Nicknames of people living in Kazlų Rūda and its environs


Ona Aleknavičienė


The article deals with the nicknames recorded in the town of Kazlų Rūda and adjacent villages. The nicknames appeared mainly due to objective onomastic reasons. The use of binary appellative system–name+surname–is not sufficient for identification of a person, because there are people having the same surname.

Some surnames common in Kazlų Rūda and its environs have a long history reaching the end of the 19th c. and the beginning of the 20th c. and related to so-called book-smugglers, revolutionary upheaval in Russia, as well as Lithuanian volunteers. Numerous nicknames seem to have been formed during the period between WWI and WWII, as it is seen in the reflections of the elements of life (farmers and workers hired) and references that certain nickname had been given to a grandfather or great-grandfather. New nicknames reflect the modern-day life elements. 

Some nicknames are being inherited and attributed not only to the children but also to grandchildren. They can perform the function of a surname, since (1) the nickname names a person, (2) it is applicable for all family members, and (3) several generations inherit it. Such nicknames differ from surnames only by their informal character.

Family nicknames make up about 12% of all nicknames. Patronymic nicknames are, as a rule, made from the nickname of father, mother or grandfather, and more rarely of their name. Matrimonial nicknames of women are made of husband nicknames with the suffix -ienė. Matrimonial men nicknames are very rare.

Appearance nicknames make about 30% of all recorded nicknames, with those given mostly to dark-skinned, red-haired, sharp-nosed, fat or short persons.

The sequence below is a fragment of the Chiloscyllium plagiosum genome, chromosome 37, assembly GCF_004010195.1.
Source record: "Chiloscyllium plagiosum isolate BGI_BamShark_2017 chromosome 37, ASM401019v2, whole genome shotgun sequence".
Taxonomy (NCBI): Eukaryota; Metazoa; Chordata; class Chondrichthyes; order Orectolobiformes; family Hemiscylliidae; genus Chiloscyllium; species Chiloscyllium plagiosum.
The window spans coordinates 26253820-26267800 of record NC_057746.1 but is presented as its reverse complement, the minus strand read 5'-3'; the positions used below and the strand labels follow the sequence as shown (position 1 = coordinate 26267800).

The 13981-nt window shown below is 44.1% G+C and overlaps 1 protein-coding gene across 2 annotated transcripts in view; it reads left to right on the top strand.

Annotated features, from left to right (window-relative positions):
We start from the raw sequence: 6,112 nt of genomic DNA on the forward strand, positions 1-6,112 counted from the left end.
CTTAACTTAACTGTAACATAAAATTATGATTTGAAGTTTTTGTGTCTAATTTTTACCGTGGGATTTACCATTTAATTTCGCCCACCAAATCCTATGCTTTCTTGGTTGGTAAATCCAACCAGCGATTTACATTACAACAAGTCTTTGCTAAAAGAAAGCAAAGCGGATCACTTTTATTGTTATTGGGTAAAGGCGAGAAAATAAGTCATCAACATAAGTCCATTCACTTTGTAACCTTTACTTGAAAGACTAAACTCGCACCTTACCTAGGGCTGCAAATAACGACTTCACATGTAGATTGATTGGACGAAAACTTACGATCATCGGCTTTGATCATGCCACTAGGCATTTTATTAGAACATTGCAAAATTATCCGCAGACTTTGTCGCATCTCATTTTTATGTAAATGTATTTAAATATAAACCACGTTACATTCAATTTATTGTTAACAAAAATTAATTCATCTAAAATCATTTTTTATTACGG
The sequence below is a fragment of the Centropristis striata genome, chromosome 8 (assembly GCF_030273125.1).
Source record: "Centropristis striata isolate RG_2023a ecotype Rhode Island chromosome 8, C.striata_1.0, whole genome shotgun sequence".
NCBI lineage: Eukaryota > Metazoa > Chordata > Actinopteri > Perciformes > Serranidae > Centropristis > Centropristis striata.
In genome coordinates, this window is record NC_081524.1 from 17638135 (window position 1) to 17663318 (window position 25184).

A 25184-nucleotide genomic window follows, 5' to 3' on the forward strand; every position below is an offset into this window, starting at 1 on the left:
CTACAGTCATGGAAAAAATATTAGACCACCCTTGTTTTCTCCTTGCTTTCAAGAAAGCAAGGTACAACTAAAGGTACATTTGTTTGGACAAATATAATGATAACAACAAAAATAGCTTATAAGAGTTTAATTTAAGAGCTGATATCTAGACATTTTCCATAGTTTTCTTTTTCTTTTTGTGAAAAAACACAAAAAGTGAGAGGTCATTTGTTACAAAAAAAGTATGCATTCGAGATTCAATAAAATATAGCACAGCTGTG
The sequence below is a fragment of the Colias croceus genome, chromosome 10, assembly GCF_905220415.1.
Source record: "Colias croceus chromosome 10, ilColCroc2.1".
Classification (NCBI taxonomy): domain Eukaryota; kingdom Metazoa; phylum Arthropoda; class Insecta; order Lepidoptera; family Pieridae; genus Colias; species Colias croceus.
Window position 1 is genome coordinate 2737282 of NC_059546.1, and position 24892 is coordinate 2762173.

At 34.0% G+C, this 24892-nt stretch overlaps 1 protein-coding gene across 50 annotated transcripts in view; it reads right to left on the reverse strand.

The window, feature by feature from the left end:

Nicknames related to person’s character were rare–making just about 6%. The nicknames stress vigour and cunning most often, while slowness and conceit are expressed rarely. Thus, the people should be notable for temperance and coolness.

Nicknames related to activities (about 20%) are given, as a rule, to craftsmen, officials and professionals, as they distinguish themselves in the agrarian country. The nicknames reflect also hobbies, likes and capabilities of people.

Nicknames related to speaking manner and content make about 12%. The nicknames outline the manner of speaking, quality of voice quality and content of speaking. Since many nicknames are given as related to the speaking content (with a byword, favourite word or phrase used), people living in Kazlų Rūda and its environs are strict for the speech content and are inclined to control the speaking of each other. 

Nicknames (5% cases) may relate to person’s place of residence; for instance, one living or having lived on a hill, at a hill, bog, lake or river. A nickname related to former owner of a homestead may be also given to a person. There are few nicknames referring to origin or nationality.

Associational nicknames make up 14% and related to similarity of a name or surname to the name of a thing, a plant, an animal or a characteristic. The associations are most often phonetic than semantic. There is an expressed tendency to shorten long surnames by rejecting a suffix.